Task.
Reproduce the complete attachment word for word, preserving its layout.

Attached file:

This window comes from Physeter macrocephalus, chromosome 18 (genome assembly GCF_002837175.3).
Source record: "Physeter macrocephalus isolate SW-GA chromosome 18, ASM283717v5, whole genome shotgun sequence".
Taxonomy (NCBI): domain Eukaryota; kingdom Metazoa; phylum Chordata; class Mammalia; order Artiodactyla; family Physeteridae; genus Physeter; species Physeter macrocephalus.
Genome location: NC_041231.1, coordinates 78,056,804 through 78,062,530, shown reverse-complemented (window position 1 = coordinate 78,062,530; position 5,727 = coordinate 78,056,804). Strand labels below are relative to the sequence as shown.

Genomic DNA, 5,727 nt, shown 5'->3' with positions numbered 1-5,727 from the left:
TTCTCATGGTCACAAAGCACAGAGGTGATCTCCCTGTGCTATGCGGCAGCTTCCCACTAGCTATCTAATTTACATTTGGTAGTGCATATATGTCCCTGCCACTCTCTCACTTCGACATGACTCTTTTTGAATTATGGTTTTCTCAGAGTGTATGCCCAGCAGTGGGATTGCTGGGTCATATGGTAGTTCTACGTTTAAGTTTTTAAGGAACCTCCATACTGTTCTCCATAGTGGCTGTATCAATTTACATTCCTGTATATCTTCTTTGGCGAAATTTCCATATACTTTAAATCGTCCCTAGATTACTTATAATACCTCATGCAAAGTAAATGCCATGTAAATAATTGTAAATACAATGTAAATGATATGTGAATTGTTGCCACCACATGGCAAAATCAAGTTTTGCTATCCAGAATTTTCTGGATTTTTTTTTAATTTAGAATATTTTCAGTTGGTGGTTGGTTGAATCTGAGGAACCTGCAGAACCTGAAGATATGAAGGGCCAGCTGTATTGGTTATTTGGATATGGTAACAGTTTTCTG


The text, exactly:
This window comes from Physeter macrocephalus, chromosome 18 (genome assembly GCF_002837175.3).
Source record: "Physeter macrocephalus isolate SW-GA chromosome 18, ASM283717v5, whole genome shotgun sequence".
Taxonomy (NCBI): domain Eukaryota; kingdom Metazoa; phylum Chordata; class Mammalia; order Artiodactyla; family Physeteridae; genus Physeter; species Physeter macrocephalus.
Genome location: NC_041231.1, coordinates 78,056,804 through 78,062,530, shown reverse-complemented (window position 1 = coordinate 78,062,530; position 5,727 = coordinate 78,056,804). Strand labels below are relative to the sequence as shown.

Genomic DNA, 5,727 nt, shown 5'->3' with positions numbered 1-5,727 from the left:
TTCTCATGGTCACAAAGCACAGAGGTGATCTCCCTGTGCTATGCGGCAGCTTCCCACTAGCTATCTAATTTACATTTGGTAGTGCATATATGTCCCTGCCACTCTCTCACTTCGACATGACTCTTTTTGAATTATGGTTTTCTCAGAGTGTATGCCCAGCAGTGGGATTGCTGGGTCATATGGTAGTTCTACGTTTAAGTTTTTAAGGAACCTCCATACTGTTCTCCATAGTGGCTGTATCAATTTACATTCCTGTATATCTTCTTTGGCGAAATTTCCATATACTTTAAATCGTCCCTAGATTACTTATAATACCTCATGCAAAGTAAATGCCATGTAAATAATTGTAAATACAATGTAAATGATATGTGAATTGTTGCCACCACATGGCAAAATCAAGTTTTGCTATCCAGAATTTTCTGGATTTTTTTTTAATTTAGAATATTTTCAGTTGGTGGTTGGTTGAATCTGAGGAACCTGCAGAACCTGAAGATATGAAGGGCCAGCTGTATTGGTTATTTGGATATGGTAACAGTTTTCTG